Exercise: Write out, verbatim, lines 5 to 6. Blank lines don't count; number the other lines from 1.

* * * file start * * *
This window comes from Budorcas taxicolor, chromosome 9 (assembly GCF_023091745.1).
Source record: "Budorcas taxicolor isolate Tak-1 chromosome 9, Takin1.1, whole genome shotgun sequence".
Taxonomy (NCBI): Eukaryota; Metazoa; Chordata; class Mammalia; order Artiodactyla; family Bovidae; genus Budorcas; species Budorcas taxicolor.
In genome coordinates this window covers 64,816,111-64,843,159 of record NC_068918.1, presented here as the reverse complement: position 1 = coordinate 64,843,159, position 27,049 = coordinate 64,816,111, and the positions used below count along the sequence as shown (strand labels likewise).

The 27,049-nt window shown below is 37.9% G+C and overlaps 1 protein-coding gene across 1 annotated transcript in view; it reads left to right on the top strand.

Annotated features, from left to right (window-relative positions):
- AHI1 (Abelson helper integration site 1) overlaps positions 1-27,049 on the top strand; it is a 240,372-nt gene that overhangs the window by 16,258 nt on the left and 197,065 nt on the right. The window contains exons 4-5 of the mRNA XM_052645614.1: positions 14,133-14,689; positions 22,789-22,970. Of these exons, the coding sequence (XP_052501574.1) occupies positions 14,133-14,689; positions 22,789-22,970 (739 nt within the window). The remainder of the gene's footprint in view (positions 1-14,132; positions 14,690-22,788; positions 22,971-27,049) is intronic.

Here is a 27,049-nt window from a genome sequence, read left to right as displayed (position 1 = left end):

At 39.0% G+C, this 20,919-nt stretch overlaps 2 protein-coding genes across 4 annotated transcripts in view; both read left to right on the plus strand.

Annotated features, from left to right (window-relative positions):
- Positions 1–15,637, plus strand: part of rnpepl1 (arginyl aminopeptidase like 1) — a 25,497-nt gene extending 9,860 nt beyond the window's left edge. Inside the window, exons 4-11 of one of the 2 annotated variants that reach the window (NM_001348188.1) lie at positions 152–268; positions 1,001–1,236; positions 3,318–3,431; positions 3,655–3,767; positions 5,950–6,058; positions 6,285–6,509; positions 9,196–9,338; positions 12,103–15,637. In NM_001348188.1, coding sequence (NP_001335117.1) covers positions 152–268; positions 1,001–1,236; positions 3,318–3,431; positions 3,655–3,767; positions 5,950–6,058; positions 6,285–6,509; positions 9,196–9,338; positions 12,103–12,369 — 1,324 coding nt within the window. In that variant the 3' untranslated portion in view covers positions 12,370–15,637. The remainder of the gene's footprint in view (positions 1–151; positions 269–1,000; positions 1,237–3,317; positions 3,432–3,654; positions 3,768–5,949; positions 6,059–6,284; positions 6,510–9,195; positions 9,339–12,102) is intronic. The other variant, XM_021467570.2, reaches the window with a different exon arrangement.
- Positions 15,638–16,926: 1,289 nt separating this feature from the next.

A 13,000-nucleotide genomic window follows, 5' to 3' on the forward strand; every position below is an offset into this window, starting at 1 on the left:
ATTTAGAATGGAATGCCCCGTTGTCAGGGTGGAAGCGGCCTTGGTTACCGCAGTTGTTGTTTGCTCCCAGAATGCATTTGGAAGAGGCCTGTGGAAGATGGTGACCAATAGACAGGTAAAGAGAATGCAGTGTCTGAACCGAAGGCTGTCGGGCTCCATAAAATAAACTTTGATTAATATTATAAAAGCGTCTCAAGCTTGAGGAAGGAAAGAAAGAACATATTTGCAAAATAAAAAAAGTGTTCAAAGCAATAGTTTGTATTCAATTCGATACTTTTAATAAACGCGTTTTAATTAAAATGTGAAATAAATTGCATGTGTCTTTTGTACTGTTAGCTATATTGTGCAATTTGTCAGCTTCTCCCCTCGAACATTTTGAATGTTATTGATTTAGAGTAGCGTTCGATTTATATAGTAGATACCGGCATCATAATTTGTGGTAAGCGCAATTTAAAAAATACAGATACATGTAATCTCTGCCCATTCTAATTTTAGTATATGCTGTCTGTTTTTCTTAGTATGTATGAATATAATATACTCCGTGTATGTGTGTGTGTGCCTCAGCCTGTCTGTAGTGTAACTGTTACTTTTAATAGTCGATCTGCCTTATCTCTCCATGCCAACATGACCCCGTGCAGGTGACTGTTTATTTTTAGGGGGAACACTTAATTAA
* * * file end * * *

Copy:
The 27,049-nt window shown below is 37.9% G+C and overlaps 1 protein-coding gene across 1 annotated transcript in view; it reads left to right on the top strand.

Annotated features, from left to right (window-relative positions):